Cheryl: As a public law school in a large metropolitan area, UNT Dallas College of Law was founded with the mission to expand the opportunity of a legal education to diverse students. This mission reflects the importance of lawyers within our society. Twenty-six of our country’s 45 presidents were lawyers. The incoming president and vice-president were both lawyers. Almost 200 members of the 116th Congress are lawyers. Throughout all levels of government, from state houses, mayoral offices and town councils, lawyers have constituted a significant percentage of those elected officials. However, the legal profession has remained predominantly white male.
The law school was also founded with the purpose to increase access to legal representation by communities that are traditionally under-resourced. Law touches so many aspects of our lives. It is important that people be able to get the assistance of a lawyer for situations that they cannot handle on their own.
In 2014, the first students walked through the doors of the law school. Those students embraced the risk of enrolling in a law school that had not yet attained accreditation from the American Bar Association. They entered with the faith that UNT System, UNT Dallas and UNT Dallas College of Law administrators and faculty would marshal the resources and programs to meet the ABA standards to become an accredited law school. Quite literally, the value of their law degree was on the line, for if accreditation was not obtained, they would not be able to take the bar exam and ultimately become licensed to practice law.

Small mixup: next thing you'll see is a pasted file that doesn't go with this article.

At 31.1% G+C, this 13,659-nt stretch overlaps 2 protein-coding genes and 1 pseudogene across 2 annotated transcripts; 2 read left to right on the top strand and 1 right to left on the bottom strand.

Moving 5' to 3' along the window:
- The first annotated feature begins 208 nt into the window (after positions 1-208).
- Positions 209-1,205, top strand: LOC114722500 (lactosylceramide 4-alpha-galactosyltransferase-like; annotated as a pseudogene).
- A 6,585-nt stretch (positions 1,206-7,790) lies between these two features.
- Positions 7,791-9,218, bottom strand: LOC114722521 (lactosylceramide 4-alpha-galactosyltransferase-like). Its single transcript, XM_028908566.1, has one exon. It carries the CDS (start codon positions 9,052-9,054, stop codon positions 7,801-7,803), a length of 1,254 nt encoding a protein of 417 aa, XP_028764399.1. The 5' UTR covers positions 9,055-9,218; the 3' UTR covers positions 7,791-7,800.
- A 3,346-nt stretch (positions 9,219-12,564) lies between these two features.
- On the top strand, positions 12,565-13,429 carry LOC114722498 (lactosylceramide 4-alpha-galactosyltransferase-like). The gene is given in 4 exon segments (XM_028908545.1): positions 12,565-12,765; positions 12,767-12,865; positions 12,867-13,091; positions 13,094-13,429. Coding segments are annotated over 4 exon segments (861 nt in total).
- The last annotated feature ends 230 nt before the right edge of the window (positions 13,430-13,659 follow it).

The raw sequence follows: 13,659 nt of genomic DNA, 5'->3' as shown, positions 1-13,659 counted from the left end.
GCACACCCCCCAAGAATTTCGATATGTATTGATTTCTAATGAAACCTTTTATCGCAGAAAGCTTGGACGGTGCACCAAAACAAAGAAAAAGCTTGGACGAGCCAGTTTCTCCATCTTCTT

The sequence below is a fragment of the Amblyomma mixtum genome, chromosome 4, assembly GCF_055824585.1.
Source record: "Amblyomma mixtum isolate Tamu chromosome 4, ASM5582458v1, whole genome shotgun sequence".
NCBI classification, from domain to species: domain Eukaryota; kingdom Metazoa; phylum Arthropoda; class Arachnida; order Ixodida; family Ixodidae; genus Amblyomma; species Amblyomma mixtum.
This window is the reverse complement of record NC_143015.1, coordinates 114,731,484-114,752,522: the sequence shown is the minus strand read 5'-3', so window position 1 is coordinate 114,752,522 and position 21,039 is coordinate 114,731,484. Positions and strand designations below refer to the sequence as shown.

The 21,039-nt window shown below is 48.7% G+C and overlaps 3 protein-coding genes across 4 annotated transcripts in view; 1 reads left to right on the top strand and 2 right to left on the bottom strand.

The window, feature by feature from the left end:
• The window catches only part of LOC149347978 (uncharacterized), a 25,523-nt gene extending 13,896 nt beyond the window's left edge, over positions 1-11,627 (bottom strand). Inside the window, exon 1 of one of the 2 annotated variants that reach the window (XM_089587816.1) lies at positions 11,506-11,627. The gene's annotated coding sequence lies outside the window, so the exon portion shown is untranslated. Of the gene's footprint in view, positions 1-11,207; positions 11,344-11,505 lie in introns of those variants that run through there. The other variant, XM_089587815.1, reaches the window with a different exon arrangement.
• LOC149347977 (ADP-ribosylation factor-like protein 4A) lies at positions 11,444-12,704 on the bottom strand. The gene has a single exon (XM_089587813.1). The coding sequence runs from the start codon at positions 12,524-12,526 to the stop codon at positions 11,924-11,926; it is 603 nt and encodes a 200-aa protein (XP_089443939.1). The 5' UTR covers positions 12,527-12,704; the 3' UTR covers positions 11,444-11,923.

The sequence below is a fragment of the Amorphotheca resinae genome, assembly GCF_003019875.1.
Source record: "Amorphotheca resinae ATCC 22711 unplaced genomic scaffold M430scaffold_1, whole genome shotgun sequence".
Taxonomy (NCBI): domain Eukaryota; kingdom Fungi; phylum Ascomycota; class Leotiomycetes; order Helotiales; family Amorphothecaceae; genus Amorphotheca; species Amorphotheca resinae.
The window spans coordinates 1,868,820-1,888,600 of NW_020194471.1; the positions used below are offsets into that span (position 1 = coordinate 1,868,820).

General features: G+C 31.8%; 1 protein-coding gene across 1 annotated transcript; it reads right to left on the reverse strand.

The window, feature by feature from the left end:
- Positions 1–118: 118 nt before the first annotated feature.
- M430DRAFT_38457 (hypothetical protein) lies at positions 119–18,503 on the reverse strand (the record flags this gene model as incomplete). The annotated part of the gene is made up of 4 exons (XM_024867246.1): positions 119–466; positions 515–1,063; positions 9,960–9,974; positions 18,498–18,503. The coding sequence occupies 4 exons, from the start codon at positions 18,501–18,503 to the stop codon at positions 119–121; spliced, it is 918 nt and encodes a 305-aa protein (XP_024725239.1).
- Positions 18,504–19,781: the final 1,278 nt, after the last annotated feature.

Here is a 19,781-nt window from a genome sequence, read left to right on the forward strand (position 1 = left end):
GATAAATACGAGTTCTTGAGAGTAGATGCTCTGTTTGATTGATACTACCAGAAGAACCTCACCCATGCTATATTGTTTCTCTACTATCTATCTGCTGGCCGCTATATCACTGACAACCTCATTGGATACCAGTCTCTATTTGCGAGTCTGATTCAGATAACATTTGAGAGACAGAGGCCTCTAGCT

Three years later, in 2017, the law school achieved provisional status, the first step toward accreditation. Before the end of next year, the law school will submit its application for full accreditation. With approval of that application, the College of Law will become a fully accredited ABA law school.
That will be an important moment in the life of the law school. Not only will it signal the ABA’s formal authorization, it will be a validation of the innovative curriculum, the school’s programs and the law school mission.